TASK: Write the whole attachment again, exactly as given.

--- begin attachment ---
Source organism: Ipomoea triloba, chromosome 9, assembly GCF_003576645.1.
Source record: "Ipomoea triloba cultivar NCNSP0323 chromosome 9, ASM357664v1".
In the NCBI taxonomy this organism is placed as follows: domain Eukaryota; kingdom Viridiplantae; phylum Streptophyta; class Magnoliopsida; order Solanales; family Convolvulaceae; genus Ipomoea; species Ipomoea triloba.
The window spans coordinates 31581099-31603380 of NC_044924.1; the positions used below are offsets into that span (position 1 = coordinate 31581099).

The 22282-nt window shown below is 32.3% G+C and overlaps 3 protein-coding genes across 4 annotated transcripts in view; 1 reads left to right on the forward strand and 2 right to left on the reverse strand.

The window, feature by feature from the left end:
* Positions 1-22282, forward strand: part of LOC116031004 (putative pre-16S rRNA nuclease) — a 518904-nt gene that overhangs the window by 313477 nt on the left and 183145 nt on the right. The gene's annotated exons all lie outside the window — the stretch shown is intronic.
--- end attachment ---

Source organism: Ipomoea triloba, chromosome 9, assembly GCF_003576645.1.
Source record: "Ipomoea triloba cultivar NCNSP0323 chromosome 9, ASM357664v1".
In the NCBI taxonomy this organism is placed as follows: domain Eukaryota; kingdom Viridiplantae; phylum Streptophyta; class Magnoliopsida; order Solanales; family Convolvulaceae; genus Ipomoea; species Ipomoea triloba.
The window spans coordinates 31581099-31603380 of NC_044924.1; the positions used below are offsets into that span (position 1 = coordinate 31581099).

The 22282-nt window shown below is 32.3% G+C and overlaps 3 protein-coding genes across 4 annotated transcripts in view; 1 reads left to right on the forward strand and 2 right to left on the reverse strand.

The window, feature by feature from the left end:
* Positions 1-22282, forward strand: part of LOC116031004 (putative pre-16S rRNA nuclease) — a 518904-nt gene that overhangs the window by 313477 nt on the left and 183145 nt on the right. The gene's annotated exons all lie outside the window — the stretch shown is intronic.